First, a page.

So, isn’t it time to face up to the reality, and try to help solve the regional problems in a meaningful way that respects the rights of all interested parties, and as part of a “grand bargain” let Iran develop its country without interference from Israel, the U.S., NATO, or the Saudis? Moreover, removal of sanctions would lead to more, not less, peace in Central and South Asia, where regional development would be more consistent with the economic and cultural needs of the people there than anything we have been trying to impose.

    Peace comes, among other things, from shared interests, trade, cultural exchange, the building of infrastructure that improves the standard of living and future opportunity of the people across national borders. If it is to be stable, it can’t come from coercion with a gun.

    The U.S. may think that it has an advantage in its weaponry, but that can be reverse engineered, and it certainly can be mass produced faster elsewhere (China, maybe?), and at some point even the technological advantage could be lost to someone else. (And, begin to conceive a drone war where all of the pipelines and electrical grids and infrastructure are now at risk because our behavior has made it so. Apart from the weapons manufacturers and the banks financing them, who would win that one?)

    Moreover, there is just so long that an illegitimate policy can survive before the truth begins to permeate a nation’s collective consciousness so that hearts and minds are changed and the people no longer support what is clearly wrong. Up to now, the government, in concert with the mainstream media have done good job of feeding “muzak” to the public, but that can’t last forever. Whether we like it or not, we live in a multilateral world where a “Smart Power” policy exercised as stupid military adventurism has already been contributing to our undoing.

    We should be careful with all of our threats and military preparations- especially with Netanyahu’s finger on the button and in our pocket- since, apart from what might happen in the Gulf region, and in the Levant, the U.S., NATO and the Western oil and gas companies could lose in a major way in Central Asia where they are more vulnerable than meets the eye. So, for example, were Azerbaijan to fall, the BTC pipeline would be up for grabs, or even if it weren’t, that pipeline would still be vulnerable. Where would that leave Britain that so relies on the predation of BP for its economic health, or Turkey that has dreams of a Pan-Turkic empire, or Israel that would get the boot from Azerbaijan and Turkmenistan, and lose the billions of dollars it is visualizing from its part in the TAPI project, or the U.S.?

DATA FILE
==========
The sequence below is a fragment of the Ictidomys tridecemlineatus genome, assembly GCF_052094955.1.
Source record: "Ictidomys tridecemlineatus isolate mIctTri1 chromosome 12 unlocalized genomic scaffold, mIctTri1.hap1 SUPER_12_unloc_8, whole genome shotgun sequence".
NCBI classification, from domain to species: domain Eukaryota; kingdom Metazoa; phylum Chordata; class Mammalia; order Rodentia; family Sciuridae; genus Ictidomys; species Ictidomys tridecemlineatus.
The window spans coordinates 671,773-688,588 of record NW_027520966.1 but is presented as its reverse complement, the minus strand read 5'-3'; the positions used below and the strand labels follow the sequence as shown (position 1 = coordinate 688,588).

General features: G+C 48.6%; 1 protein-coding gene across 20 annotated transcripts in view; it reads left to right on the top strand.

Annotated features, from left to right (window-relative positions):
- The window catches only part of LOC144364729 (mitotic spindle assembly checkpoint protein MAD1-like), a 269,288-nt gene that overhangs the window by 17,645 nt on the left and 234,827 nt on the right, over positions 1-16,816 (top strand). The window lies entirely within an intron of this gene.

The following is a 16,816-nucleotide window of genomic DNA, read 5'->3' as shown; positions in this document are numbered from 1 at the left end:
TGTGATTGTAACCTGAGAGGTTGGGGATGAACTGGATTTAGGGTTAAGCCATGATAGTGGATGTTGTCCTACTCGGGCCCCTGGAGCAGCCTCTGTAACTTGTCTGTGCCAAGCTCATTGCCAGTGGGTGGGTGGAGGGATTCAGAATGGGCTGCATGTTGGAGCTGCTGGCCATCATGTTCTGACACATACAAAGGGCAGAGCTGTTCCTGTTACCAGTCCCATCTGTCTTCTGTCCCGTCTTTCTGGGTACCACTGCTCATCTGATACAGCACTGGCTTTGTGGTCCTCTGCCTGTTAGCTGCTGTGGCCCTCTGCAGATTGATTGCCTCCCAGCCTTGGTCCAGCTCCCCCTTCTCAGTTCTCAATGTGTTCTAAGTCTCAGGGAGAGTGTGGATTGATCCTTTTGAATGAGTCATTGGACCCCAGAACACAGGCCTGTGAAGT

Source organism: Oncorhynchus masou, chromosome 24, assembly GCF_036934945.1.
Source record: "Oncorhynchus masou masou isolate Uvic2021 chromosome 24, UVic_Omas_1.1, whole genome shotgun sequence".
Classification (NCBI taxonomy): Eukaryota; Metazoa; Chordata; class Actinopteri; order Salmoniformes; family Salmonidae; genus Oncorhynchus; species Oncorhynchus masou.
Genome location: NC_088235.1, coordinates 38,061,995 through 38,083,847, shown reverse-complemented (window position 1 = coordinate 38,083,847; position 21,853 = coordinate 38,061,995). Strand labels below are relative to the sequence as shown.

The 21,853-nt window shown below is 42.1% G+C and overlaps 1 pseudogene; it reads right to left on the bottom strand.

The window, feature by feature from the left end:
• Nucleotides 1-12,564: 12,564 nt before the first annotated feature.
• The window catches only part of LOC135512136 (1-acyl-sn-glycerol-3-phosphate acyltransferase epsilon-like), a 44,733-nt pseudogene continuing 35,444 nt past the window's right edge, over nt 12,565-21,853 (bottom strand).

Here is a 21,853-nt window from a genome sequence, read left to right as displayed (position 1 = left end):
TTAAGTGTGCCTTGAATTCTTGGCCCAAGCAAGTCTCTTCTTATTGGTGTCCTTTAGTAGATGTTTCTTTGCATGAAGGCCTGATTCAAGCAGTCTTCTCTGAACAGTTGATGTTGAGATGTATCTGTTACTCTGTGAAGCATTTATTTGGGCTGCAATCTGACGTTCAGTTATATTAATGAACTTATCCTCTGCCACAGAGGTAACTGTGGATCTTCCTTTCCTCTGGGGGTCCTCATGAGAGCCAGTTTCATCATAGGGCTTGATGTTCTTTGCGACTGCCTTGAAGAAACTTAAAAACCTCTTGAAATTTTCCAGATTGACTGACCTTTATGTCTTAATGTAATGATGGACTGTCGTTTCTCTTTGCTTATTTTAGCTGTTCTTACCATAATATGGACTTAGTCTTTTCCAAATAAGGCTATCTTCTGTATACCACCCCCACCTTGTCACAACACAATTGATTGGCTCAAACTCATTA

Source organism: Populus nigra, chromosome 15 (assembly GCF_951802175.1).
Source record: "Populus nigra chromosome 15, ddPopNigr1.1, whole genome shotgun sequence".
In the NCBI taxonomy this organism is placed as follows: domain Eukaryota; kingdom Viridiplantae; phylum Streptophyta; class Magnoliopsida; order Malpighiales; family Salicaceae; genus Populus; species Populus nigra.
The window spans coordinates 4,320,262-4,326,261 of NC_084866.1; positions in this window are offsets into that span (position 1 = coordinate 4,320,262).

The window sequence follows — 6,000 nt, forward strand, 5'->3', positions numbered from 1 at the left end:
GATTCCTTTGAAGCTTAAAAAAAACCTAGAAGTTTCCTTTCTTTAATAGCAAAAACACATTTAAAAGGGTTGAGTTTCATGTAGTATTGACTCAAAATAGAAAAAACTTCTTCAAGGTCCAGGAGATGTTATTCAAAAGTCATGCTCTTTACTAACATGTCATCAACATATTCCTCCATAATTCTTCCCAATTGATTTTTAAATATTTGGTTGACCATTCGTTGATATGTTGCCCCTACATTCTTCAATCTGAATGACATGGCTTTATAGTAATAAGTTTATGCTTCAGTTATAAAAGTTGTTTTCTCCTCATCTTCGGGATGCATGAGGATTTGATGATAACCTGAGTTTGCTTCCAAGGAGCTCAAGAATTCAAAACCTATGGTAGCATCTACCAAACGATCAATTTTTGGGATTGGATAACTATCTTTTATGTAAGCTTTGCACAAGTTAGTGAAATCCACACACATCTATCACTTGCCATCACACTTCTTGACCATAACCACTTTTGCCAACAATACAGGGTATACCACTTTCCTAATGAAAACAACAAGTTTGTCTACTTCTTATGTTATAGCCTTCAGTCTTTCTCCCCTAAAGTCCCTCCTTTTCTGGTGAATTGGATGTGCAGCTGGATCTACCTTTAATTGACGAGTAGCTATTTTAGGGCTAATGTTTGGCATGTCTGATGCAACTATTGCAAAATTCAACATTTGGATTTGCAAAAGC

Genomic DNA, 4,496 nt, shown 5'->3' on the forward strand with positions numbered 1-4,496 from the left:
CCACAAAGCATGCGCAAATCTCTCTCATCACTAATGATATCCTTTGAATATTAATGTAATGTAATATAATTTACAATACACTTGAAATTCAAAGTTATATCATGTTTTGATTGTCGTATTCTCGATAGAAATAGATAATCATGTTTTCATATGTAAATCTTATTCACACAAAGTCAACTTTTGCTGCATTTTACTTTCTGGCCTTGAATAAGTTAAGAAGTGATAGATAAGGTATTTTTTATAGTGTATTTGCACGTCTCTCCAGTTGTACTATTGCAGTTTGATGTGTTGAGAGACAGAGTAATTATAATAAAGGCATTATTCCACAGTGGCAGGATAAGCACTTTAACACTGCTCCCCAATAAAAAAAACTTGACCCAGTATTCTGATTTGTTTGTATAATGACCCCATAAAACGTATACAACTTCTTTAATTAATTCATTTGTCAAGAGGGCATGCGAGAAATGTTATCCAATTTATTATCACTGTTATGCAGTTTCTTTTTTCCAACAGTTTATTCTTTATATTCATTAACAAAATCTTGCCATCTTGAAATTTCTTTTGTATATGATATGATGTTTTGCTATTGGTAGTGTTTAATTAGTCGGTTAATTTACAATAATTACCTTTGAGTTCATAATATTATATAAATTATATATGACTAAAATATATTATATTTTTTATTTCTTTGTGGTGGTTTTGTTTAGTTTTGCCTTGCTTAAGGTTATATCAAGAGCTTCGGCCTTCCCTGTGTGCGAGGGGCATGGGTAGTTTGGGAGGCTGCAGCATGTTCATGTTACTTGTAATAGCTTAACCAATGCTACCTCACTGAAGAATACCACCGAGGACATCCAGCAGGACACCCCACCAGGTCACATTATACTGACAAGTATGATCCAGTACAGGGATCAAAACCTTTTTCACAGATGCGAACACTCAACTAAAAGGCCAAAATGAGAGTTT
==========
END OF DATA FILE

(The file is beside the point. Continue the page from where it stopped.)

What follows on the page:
4. Jeff P
    June 19, 2012 at 15:31

    …., the issue has been the development of an Iranian sphere of influence following the withdrawal of the United States from Iraq, and the pressure Iran could place on oil-producing states on the Arabian Peninsula. Iran has long felt that its natural role as leader in the Persian Gulf has been thwarted, first by the Ottomans, then the British and now by the Americans, and they have wanted to create what they regard as the natural state of things….when the Assad regime falls in Syria….turn out the lights…the parties over…

    • incontinent reader
      June 20, 2012 at 00:50

      It is probably true that Iran would expand its influence through trade, but for the past century where has it shown any inclination to invade its neighbors- apart from the last Shah’s dreams of grandeur (and, perhaps, questionable mental stability), but he was ours and Israel’s proxy and ally?

      If Israel really wanted to solve the Palestinian issue and its remaining territorial issues with Syria and Lebanon, the antagonism with Iran would go away. But, one must be honest, it really does not want a solution other than the eventual expulsion of the Palestinians from the West Bank, permanent control over the Golan, and hegemony in the neighborhood to the extent that it will use force whenever it feels it necessary to keep everyone in line. That is now built into its policy with the Palestinians. And, it never apologizes for its own violation of another’s rights, even when the target is an ally like the U.S. So, for example, its lobbying efforts to release Pollard, starting from Peres and Netanyahu, was as shameless an example of that as any, given that Pollard’s espionage was perhaps the more damaging to our national security than any other incident of spying, or given that Israel has been given a pass many times when it has been under active investigation by the FBI for many other serious incidents of bribery and espionage.